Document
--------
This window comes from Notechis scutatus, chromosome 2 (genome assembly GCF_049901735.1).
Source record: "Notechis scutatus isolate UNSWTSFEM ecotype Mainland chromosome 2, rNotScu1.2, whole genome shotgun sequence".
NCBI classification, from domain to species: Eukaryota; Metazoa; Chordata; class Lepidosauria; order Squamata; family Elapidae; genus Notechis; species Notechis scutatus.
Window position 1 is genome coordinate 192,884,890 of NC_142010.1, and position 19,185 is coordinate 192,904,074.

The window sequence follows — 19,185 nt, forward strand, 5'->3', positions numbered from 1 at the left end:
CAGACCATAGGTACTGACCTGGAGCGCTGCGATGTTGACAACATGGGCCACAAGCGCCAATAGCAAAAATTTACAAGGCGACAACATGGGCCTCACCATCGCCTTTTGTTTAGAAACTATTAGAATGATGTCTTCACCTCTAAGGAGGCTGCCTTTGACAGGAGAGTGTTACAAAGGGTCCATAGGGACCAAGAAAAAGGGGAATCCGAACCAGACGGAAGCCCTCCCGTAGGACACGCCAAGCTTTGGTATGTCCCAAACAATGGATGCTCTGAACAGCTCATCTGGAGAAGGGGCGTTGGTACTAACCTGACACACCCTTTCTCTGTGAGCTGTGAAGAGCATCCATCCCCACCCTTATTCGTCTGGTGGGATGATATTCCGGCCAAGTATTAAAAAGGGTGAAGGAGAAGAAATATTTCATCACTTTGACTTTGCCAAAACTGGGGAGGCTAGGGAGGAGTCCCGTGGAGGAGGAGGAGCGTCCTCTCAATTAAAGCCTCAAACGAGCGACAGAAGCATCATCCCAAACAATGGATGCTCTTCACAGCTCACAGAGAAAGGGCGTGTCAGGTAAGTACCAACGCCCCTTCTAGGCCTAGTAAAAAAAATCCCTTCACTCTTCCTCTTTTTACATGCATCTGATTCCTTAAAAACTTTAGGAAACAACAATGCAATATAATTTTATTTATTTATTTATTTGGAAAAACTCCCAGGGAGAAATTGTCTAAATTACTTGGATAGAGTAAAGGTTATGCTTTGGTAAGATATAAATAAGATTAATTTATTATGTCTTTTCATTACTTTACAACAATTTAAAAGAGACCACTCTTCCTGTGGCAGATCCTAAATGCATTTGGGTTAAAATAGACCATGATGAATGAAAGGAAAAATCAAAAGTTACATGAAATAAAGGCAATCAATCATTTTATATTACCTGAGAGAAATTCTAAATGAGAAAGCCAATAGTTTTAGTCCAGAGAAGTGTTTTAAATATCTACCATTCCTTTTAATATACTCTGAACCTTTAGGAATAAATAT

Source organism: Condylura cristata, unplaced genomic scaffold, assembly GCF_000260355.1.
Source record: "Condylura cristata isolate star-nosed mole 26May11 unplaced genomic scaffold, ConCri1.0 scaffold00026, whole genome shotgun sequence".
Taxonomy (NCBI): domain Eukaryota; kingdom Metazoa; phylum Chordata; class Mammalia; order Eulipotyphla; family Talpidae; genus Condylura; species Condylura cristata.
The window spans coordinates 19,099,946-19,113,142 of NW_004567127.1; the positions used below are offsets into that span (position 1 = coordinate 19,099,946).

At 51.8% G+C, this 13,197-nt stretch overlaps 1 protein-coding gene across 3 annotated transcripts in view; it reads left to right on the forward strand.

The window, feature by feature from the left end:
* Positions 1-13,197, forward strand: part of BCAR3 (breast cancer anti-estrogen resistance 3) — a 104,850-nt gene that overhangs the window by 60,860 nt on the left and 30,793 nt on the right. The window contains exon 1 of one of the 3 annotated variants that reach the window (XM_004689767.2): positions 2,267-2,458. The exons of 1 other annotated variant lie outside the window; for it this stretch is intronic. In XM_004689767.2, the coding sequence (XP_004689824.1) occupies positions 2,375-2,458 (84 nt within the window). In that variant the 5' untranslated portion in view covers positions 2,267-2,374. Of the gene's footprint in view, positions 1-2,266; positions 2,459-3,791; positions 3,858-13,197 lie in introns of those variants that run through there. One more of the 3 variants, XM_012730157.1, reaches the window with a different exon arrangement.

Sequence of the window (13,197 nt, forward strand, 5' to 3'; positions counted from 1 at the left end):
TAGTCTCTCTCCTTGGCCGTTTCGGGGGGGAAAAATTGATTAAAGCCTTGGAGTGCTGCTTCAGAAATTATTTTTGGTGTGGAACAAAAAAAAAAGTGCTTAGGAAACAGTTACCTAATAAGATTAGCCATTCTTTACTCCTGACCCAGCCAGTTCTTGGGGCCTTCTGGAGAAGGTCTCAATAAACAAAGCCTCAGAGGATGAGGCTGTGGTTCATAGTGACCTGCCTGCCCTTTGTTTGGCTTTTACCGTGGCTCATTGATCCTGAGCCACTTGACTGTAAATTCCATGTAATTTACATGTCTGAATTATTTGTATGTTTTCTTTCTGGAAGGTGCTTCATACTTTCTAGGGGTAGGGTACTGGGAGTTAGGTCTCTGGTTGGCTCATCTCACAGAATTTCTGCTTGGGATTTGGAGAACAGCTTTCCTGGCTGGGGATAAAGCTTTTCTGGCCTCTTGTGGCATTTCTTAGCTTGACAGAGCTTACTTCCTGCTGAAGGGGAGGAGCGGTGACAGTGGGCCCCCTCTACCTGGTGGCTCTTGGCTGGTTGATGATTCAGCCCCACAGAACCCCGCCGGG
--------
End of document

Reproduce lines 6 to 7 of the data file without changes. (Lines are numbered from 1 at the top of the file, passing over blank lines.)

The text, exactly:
CAGACCATAGGTACTGACCTGGAGCGCTGCGATGTTGACAACATGGGCCACAAGCGCCAATAGCAAAAATTTACAAGGCGACAACATGGGCCTCACCATCGCCTTTTGTTTAGAAACTATTAGAATGATGTCTTCACCTCTAAGGAGGCTGCCTTTGACAGGAGAGTGTTACAAAGGGTCCATAGGGACCAAGAAAAAGGGGAATCCGAACCAGACGGAAGCCCTCCCGTAGGACACGCCAAGCTTTGGTATGTCCCAAACAATGGATGCTCTGAACAGCTCATCTGGAGAAGGGGCGTTGGTACTAACCTGACACACCCTTTCTCTGTGAGCTGTGAAGAGCATCCATCCCCACCCTTATTCGTCTGGTGGGATGATATTCCGGCCAAGTATTAAAAAGGGTGAAGGAGAAGAAATATTTCATCACTTTGACTTTGCCAAAACTGGGGAGGCTAGGGAGGAGTCCCGTGGAGGAGGAGGAGCGTCCTCTCAATTAAAGCCTCAAACGAGCGACAGAAGCATCATCCCAAACAATGGATGCTCTTCACAGCTCACAGAGAAAGGGCGTGTCAGGTAAGTACCAACGCCCCTTCTAGGCCTAGTAAAAAAAATCCCTTCACTCTTCCTCTTTTTACATGCATCTGATTCCTTAAAAACTTTAGGAAACAACAATGCAATATAATTTTATTTATTTATTTATTTGGAAAAACTCCCAGGGAGAAATTGTCTAAATTACTTGGATAGAGTAAAGGTTATGCTTTGGTAAGATATAAATAAGATTAATTTATTATGTCTTTTCATTACTTTACAACAATTTAAAAGAGACCACTCTTCCTGTGGCAGATCCTAAATGCATTTGGGTTAAAATAGACCATGATGAATGAAAGGAAAAATCAAAAGTTACATGAAATAAAGGCAATCAATCATTTTATATTACCTGAGAGAAATTCTAAATGAGAAAGCCAATAGTTTTAGTCCAGAGAAGTGTTTTAAATATCTACCATTCCTTTTAATATACTCTGAACCTTTAGGAATAAATAT

Source organism: Condylura cristata, unplaced genomic scaffold, assembly GCF_000260355.1.